Media apologists offer two arguments for refusing to cover the Benghazi attack and its many unanswered questions:
1. People don’t care
2. It’s too close to the election.
I think this piece by Alcia Shepherd is relevant on both counts.
First, I think it is easy to mistake “don’t care” with “haven’t heard about it.” The average citizen is very different from the news junkies who work in newsrooms.
Second, Walter Cronkite was not afraid to take on the Watergate story during the 1972 election season.
Nixon campaign operatives broke into the Democratic headquarters inside the Watergate building on June 17, 1972. The Washington Post and others jumped on the story initially but it still didn't have much traction four months later. A Gallup poll in October 1972 showed that 48 percent of the country did not recognize the word Watergate.
The ground-breaking, two-part special ran on Oct. 27 and 31, 1972. These two stories were a turning point for the saga that would grip the nation for most of the next two years.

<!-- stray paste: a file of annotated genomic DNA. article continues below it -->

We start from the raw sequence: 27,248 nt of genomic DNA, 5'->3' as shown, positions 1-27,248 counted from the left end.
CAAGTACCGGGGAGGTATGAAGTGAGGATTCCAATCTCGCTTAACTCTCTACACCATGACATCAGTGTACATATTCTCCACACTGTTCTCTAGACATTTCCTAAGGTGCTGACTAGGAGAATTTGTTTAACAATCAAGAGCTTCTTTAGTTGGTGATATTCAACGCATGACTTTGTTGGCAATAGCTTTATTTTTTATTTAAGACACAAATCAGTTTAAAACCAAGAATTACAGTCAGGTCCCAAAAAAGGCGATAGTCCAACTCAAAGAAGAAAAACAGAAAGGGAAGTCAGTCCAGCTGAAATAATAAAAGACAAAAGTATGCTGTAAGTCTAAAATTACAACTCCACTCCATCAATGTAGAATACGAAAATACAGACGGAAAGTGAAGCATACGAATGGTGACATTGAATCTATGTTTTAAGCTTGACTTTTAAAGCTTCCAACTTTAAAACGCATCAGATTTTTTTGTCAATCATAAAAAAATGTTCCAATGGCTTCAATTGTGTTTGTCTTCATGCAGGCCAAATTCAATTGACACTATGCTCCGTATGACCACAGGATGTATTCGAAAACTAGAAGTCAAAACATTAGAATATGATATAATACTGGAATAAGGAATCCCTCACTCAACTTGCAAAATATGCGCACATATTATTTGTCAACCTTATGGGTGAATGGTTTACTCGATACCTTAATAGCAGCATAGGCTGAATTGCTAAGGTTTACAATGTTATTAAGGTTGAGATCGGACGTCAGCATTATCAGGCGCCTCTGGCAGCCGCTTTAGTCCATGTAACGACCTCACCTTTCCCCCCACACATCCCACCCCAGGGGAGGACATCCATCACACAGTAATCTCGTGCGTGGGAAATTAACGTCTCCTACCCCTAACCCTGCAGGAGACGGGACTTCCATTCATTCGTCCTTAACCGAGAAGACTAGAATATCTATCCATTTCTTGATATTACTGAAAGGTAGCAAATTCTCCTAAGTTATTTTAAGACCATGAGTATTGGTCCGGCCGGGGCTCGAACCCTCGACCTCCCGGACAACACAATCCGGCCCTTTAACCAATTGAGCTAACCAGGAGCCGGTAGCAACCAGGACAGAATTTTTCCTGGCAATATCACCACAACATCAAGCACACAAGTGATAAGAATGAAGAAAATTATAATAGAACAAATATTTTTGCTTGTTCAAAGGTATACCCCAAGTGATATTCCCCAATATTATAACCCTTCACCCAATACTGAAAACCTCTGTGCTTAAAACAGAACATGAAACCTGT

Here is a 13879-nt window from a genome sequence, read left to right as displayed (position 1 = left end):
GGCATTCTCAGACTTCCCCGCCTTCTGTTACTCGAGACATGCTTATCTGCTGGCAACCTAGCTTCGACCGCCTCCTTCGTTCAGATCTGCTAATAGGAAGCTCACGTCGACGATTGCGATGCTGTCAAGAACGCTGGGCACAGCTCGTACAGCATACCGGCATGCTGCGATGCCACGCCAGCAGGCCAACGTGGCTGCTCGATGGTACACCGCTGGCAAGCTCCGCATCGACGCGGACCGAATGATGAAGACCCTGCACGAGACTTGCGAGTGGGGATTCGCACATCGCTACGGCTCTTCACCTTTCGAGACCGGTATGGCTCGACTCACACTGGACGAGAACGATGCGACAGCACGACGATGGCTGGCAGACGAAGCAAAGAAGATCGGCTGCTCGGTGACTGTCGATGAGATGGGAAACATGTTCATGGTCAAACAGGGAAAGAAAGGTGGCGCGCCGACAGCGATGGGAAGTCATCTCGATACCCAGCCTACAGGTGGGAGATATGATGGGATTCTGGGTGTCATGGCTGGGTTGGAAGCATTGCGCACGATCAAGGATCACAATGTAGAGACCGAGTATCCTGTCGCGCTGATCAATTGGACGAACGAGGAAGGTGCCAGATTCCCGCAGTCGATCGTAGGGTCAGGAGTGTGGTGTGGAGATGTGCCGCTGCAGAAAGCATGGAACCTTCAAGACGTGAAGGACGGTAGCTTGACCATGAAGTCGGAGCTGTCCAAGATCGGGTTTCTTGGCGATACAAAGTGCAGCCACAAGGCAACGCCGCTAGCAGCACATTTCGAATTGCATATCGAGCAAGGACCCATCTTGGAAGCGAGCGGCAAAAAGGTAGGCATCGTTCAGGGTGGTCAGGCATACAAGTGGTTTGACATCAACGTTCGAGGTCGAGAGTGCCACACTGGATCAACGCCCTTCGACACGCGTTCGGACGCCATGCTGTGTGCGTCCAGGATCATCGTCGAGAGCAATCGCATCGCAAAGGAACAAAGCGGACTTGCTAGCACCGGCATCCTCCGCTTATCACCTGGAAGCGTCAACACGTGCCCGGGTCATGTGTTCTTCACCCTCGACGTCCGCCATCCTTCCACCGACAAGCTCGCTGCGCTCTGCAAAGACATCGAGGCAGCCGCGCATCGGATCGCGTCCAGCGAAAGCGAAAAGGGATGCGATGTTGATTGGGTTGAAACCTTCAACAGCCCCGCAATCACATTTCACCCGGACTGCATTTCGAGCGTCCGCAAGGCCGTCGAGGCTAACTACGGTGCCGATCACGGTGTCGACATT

Cronkite's first piece ran for nearly 15 minutes in a 22-minute broadcast the unprecedented equivalent of a newspaper turning two-thirds of its front page over to one story. [The second story ran for 9 minutes.]
The CBS Evening News devoted over half of its air time over two nights to the Watergate story.
They did not just cover it, they demanded that viewers pay attention. At the time they had the biggest megaphone in the country and Cronkite used it days before the election.
America's most trusted newsman said Watergate was a story the nation should be interested it and therefore it was.
That’s a key element of “explanation space”: signifying what events are important and what events are not.
We are in a vicious circle”: The public doesn’t care because the MSM treats the story as unimportant. The deciders use public indifference as a reason to ignore the story.
Hmm…. Maybe this guy has a point.
Now it certainly can be argued that there is no story because there is no scandal. Right now facts are scarce and the big picture is obscure.
The same thing was true of Watergate in 1972. Ben Bradlee worried that the Post might be on a fool’s errand. He was reassured by superlawyer Edward Bennett Williams:
If they’re [the Nixon campaign]clean why don’t they show it? Why are there so many lies? I’ll tell you why. Because you’ve got them.